Instead, we are left to ourselves as the adults in the room. Which is fine. We’ve been through these things a couple of times now, first in 2008-2009, again in the COVID spring of 2020. We know that if we just think it through and tune it out, it will run its course. When we take money out of banks, even to put our assets in seemingly safe assets like money market funds (a topic for another day), we upset the financial substructure on which our lives depend. We pull money out of the housing markets, which nudges interest rates higher and housing prices down, which chills the home construction and upgrade industry which helps our economy grow and gives new families and newcomers to our land places to live. And so on. The less we do, the less the Fed has to do and the better off we are in the long run.
Clark Troy was born in Durham and educated in the Chapel Hill-Carrboro City Schools, then elsewhere. He is a financial planner at Red Reef Advisors and may be reached at clark.troy(at)redreefadvisors.com. When not working, he reads, plays sports, naps, drinks coffee and plays guitar, not necessarily in that order.
For further reading, check out https://www.wsj.com/articles/small-bank-failures-history-c27f5bdd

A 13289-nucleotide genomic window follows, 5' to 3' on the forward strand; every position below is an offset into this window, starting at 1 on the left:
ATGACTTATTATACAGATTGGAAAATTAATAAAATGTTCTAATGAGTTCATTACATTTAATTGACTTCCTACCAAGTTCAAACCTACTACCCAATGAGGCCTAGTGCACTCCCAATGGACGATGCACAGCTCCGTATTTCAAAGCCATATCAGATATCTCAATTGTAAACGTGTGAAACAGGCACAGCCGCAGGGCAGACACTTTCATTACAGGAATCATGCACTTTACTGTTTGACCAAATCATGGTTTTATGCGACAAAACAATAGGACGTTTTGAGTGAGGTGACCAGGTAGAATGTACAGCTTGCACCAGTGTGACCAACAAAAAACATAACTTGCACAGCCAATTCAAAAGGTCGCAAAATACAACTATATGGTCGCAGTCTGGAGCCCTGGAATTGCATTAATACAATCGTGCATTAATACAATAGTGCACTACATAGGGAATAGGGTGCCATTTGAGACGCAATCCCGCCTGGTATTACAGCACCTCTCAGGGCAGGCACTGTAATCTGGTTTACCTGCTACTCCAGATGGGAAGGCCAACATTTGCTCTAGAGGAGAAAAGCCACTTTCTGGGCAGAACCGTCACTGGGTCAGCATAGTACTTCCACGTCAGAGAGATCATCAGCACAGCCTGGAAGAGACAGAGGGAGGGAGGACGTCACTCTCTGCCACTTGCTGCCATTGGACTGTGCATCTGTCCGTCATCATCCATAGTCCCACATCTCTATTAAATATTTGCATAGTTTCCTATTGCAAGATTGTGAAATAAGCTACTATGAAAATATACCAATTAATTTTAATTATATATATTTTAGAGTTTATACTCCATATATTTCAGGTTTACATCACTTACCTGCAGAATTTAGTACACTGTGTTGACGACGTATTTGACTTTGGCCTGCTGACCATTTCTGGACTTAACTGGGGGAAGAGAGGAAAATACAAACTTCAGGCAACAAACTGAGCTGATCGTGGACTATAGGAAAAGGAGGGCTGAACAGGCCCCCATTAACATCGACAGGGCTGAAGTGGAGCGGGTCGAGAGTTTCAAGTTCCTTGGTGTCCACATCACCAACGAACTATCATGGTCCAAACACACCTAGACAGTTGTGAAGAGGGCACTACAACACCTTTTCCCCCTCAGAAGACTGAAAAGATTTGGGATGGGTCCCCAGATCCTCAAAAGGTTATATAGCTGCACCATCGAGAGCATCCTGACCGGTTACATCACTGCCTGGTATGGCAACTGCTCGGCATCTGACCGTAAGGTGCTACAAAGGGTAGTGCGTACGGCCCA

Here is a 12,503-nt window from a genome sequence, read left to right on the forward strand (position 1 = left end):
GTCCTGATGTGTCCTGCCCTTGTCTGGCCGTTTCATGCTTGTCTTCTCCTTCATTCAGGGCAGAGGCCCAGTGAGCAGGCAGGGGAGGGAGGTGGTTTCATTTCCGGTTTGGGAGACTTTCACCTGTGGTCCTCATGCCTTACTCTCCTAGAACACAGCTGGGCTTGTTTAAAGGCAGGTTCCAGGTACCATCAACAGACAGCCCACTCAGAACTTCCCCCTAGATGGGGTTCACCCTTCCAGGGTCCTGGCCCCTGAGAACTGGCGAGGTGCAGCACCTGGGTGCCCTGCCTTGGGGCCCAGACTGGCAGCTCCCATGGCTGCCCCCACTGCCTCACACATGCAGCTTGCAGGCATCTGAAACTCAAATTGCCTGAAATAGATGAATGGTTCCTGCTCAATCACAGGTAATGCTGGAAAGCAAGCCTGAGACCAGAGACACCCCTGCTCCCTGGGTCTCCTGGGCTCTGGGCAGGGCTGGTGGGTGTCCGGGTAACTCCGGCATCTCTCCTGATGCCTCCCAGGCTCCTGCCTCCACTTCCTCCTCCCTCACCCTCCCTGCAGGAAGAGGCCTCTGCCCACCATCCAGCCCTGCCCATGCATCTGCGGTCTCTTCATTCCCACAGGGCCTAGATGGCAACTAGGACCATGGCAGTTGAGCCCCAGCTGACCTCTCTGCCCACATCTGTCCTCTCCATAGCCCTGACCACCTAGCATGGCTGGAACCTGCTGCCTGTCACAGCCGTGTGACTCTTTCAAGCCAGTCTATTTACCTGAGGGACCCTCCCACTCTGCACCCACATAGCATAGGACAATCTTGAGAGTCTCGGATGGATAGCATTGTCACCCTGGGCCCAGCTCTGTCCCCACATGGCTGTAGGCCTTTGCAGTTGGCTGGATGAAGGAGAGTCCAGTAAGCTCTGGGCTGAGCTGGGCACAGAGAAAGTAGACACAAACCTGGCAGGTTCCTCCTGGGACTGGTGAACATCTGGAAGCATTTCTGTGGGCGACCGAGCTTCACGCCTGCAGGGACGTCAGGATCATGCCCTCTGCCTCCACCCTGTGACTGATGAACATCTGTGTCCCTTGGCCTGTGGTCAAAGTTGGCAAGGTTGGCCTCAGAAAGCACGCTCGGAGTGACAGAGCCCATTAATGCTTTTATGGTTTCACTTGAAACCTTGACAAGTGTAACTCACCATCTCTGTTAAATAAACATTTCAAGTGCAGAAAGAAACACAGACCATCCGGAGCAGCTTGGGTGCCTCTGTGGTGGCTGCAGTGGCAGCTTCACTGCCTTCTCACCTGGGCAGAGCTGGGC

After being treated poorly by a bank back in the 1970s, I have never had a bank account. Instead I’ve enjoyed the services of two credit unions. Not owning a business, credit unions have been wonderful to deal with and have the same FDIC insurance as banks AFAIK.
I find it odd that credit unions have not been mentioned in all the articles on the banking crisis. I know credit unions had a crisis some years ago, but they seem okay since.
George, it’s good to see you out here. Accounts at credit unions are in fact not FDIC insured but are instead insured by the NCUA (National Credit Union Administration) up to the same $250k limit.
Which is all good and well. However, one thing we learned in the big financial crisis was that the sheer heft of an insurer/regulatory agency carried weight. The FDIC was huge and was helmed aggressively and credibly by Sheila Bair. The NCUA was run, for a time, by a nice UNC grad I met at the bar at Lantern one night while waiting for someone else to show up. In a real crisis, if push came to shove for accessing money from Congress, the FDIC would win,
Credit unions may not be in the news because they are even more opaque than banks and, because they aren’t publicly traded, nobody has as much of a motivation to drill down on their balance sheets. People underestimate the extent to which the press and the markets act in concert to bring to light problems that regulators don’t have staff, budget, technologies or capability to go after. It’s also possible that, lacking the motivation to maximize profits, credit unions on average don’t take as much risk as banks do. We don’t really know which of these hypotheses is true. By the same token, because credit unions lack the motivation to take risk, they probably don’t enable growth in the same way banks do. Which also has upsides and downsides.